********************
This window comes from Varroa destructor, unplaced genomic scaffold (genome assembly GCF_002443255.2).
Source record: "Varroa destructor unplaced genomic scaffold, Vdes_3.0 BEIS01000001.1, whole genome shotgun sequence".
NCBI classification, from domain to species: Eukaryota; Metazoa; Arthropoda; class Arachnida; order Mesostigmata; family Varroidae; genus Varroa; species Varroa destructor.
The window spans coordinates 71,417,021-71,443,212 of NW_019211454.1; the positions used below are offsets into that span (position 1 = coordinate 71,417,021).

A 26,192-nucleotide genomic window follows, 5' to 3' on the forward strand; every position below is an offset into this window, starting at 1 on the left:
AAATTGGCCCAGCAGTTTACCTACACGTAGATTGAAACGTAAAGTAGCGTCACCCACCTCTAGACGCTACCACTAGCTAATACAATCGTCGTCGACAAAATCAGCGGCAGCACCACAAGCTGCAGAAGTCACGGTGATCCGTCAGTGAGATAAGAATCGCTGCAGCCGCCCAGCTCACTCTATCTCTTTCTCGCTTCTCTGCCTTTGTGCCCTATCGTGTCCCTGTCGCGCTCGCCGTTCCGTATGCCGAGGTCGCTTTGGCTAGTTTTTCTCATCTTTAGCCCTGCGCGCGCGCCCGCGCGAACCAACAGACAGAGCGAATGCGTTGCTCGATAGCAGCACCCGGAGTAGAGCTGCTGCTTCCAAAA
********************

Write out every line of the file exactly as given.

This window comes from Varroa destructor, unplaced genomic scaffold (genome assembly GCF_002443255.2).
Source record: "Varroa destructor unplaced genomic scaffold, Vdes_3.0 BEIS01000001.1, whole genome shotgun sequence".
NCBI classification, from domain to species: Eukaryota; Metazoa; Arthropoda; class Arachnida; order Mesostigmata; family Varroidae; genus Varroa; species Varroa destructor.
The window spans coordinates 71,417,021-71,443,212 of NW_019211454.1; the positions used below are offsets into that span (position 1 = coordinate 71,417,021).

A 26,192-nucleotide genomic window follows, 5' to 3' on the forward strand; every position below is an offset into this window, starting at 1 on the left:
AAATTGGCCCAGCAGTTTACCTACACGTAGATTGAAACGTAAAGTAGCGTCACCCACCTCTAGACGCTACCACTAGCTAATACAATCGTCGTCGACAAAATCAGCGGCAGCACCACAAGCTGCAGAAGTCACGGTGATCCGTCAGTGAGATAAGAATCGCTGCAGCCGCCCAGCTCACTCTATCTCTTTCTCGCTTCTCTGCCTTTGTGCCCTATCGTGTCCCTGTCGCGCTCGCCGTTCCGTATGCCGAGGTCGCTTTGGCTAGTTTTTCTCATCTTTAGCCCTGCGCGCGCGCCCGCGCGAACCAACAGACAGAGCGAATGCGTTGCTCGATAGCAGCACCCGGAGTAGAGCTGCTGCTTCCAAAA